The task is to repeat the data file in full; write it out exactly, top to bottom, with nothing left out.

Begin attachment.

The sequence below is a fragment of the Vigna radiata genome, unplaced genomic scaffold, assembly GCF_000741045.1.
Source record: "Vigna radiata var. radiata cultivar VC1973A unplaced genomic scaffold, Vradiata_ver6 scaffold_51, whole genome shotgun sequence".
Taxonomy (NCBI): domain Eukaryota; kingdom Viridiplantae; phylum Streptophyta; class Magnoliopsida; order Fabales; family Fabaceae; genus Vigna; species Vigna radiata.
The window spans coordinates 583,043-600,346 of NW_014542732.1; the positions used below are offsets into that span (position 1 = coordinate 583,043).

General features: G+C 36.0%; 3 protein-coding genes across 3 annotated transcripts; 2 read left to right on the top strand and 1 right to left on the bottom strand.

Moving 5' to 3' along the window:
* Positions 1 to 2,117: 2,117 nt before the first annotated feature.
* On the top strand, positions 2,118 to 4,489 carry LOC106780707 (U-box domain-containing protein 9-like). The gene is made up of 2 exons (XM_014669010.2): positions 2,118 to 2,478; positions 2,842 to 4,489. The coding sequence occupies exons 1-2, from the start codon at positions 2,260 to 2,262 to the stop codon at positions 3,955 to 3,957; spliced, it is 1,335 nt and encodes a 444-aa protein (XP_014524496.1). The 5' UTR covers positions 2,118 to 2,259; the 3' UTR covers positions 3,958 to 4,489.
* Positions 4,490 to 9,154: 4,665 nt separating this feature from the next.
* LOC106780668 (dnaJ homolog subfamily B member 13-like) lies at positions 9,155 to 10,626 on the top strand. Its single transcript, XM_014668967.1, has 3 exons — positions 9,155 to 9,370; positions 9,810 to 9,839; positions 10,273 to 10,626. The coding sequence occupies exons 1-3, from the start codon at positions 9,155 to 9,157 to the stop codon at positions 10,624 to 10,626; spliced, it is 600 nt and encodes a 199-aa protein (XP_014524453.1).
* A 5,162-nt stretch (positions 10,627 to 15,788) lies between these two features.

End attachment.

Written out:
The sequence below is a fragment of the Vigna radiata genome, unplaced genomic scaffold, assembly GCF_000741045.1.
Source record: "Vigna radiata var. radiata cultivar VC1973A unplaced genomic scaffold, Vradiata_ver6 scaffold_51, whole genome shotgun sequence".
Taxonomy (NCBI): domain Eukaryota; kingdom Viridiplantae; phylum Streptophyta; class Magnoliopsida; order Fabales; family Fabaceae; genus Vigna; species Vigna radiata.
The window spans coordinates 583,043-600,346 of NW_014542732.1; the positions used below are offsets into that span (position 1 = coordinate 583,043).

General features: G+C 36.0%; 3 protein-coding genes across 3 annotated transcripts; 2 read left to right on the top strand and 1 right to left on the bottom strand.

Moving 5' to 3' along the window:
* Positions 1 to 2,117: 2,117 nt before the first annotated feature.
* On the top strand, positions 2,118 to 4,489 carry LOC106780707 (U-box domain-containing protein 9-like). The gene is made up of 2 exons (XM_014669010.2): positions 2,118 to 2,478; positions 2,842 to 4,489. The coding sequence occupies exons 1-2, from the start codon at positions 2,260 to 2,262 to the stop codon at positions 3,955 to 3,957; spliced, it is 1,335 nt and encodes a 444-aa protein (XP_014524496.1). The 5' UTR covers positions 2,118 to 2,259; the 3' UTR covers positions 3,958 to 4,489.
* Positions 4,490 to 9,154: 4,665 nt separating this feature from the next.
* LOC106780668 (dnaJ homolog subfamily B member 13-like) lies at positions 9,155 to 10,626 on the top strand. Its single transcript, XM_014668967.1, has 3 exons — positions 9,155 to 9,370; positions 9,810 to 9,839; positions 10,273 to 10,626. The coding sequence occupies exons 1-3, from the start codon at positions 9,155 to 9,157 to the stop codon at positions 10,624 to 10,626; spliced, it is 600 nt and encodes a 199-aa protein (XP_014524453.1).
* A 5,162-nt stretch (positions 10,627 to 15,788) lies between these two features.